For 1935, Cadillac made very few changes to the 370D Series 40. Its name was perhaps its biggest change, receiving the Series 40 designation. It also received a new bumper. The engine was a 45-degree overhead valve twelve cylinder engine that offered 150 horsepower. There was a synchromesh three-speed transmission with twin disc clutch. It was available in a wealth of Fleetwood body styles resting on a 146-inch platform. Pricing ranged from the mid-$4,000 through $6,300 (and up).
Carrozzeria, Italian meaning coachbuilder, is an individual or company that bodies carriages or automobiles. The name in German is Karosserie. These skills were needed during the early part of the 1900's to fabricate enclosures for rolling chassis. The materials used were mostly wooden or metal. As the evolution of automobile production evolved, manufacturers brought the design and development in-house, making individual coachbuilders a dying breed.
Unibody construction has mostly eliminated the need for coachbuilders. Many coachbuilders were purchased or merged by the automobile manufacturers. Others became highly specialized and worked on a contract basis, mostly for high priced, luxury automobiles.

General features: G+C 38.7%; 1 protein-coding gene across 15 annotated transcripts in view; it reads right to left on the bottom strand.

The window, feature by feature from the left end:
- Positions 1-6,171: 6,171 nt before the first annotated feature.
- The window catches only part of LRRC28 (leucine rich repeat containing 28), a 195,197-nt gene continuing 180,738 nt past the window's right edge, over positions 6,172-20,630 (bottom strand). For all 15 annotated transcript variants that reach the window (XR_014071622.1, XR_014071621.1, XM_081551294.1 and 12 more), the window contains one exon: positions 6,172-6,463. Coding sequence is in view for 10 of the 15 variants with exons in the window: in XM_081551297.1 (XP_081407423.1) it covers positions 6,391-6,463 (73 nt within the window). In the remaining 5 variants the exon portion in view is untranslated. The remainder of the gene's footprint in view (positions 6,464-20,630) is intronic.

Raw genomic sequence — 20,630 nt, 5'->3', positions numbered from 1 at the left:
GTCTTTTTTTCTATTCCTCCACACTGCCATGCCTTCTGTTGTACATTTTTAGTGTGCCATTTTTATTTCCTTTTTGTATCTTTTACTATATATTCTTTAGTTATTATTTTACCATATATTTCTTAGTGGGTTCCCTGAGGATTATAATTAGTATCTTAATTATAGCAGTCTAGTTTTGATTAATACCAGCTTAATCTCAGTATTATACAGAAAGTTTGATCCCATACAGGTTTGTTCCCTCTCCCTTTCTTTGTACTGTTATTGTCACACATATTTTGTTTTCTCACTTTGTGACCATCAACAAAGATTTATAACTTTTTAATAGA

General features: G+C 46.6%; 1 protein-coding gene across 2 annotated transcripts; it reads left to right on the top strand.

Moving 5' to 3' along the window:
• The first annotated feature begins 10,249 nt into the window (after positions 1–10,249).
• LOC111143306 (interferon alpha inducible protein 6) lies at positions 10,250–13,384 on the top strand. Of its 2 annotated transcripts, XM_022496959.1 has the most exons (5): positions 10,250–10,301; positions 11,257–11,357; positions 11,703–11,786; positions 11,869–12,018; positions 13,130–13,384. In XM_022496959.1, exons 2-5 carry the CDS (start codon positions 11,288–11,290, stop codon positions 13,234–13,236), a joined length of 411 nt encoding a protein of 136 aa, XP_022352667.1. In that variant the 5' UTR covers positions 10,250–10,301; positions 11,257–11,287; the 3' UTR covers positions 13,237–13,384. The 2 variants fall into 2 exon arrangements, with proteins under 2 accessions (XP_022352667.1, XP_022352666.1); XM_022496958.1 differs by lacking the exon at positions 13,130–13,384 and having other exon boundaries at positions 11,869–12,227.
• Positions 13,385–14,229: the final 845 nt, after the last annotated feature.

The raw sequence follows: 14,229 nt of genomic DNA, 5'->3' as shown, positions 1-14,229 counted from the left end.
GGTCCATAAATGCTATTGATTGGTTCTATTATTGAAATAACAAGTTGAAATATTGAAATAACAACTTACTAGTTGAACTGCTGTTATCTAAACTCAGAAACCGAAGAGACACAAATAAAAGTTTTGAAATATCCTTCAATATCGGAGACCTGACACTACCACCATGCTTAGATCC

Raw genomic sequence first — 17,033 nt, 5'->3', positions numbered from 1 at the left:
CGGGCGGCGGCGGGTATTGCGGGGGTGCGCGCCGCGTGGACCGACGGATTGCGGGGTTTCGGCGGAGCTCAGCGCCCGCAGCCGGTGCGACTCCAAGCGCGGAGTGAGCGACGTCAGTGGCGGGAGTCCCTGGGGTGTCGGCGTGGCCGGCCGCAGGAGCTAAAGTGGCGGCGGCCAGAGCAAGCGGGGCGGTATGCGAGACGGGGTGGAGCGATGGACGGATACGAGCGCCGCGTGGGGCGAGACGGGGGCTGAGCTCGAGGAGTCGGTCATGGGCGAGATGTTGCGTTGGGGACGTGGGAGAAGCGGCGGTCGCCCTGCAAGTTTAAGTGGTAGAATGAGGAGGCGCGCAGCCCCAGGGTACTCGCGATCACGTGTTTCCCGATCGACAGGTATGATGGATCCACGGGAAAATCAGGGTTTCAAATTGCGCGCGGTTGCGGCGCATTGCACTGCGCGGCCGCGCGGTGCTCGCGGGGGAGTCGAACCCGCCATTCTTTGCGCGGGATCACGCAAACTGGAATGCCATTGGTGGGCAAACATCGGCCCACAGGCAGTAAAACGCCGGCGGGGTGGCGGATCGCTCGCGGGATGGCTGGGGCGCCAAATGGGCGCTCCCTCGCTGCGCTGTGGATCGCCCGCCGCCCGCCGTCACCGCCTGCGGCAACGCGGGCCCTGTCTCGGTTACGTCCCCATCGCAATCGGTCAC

Fleetwood Metal Body was a coachbuilder during the early 1900s. The name is from Fleetwood, Pennsylvania the birthplace of the company. They specialized in the production of wood and metal bodies. They were large and luxurious and often purchased by the rich and famous. Fleetwood was purchased by Fisher Body in 1925 and integrated into General Motors in 1931.
The luxury segment of General Motors was Cadillac, so it was only natural that Fleetwood would aide in the design and creation of bodies for the Cadillac marque. In 1927 the name appeared on Cadillac's representing their top of the line vehicles. In 1946 Cadillac offered an upscale version of its Series 60, dubbed the Series 60 Special Fleetwood. The name was later used on the Series 70 and Sixty Special models through 1976. The name continued to appear on Cadillac vehicles as late as 1996. by Daniel Vaughan | Jun 2011
The Town Cabriolets were often known as 'town cars' and they often were very elegant with a sporty formal styling. The distinctive appearance of the 1934 Cadillac was continued for 1935 with only minor changes. They also continued the Series 370-D de....[continue reading]
Less than a year after launching the spectacular V16, Cadillac introduced the more modest V12 in September of 1930. Like its big brother, the V12 struggled for survival as the Great Depression deepened. The 368 cubic-inch engine produced 150 horsep....[continue reading]
Several Fleetwood-bodied Town Car styles were offered on the Cadillac V-12 chassis for 1935, among them, two Town Cabriolet styles with closed rear quarters. These opulent cars were the most expensive production Cadillac V-12s, with a new price tag o....[continue reading]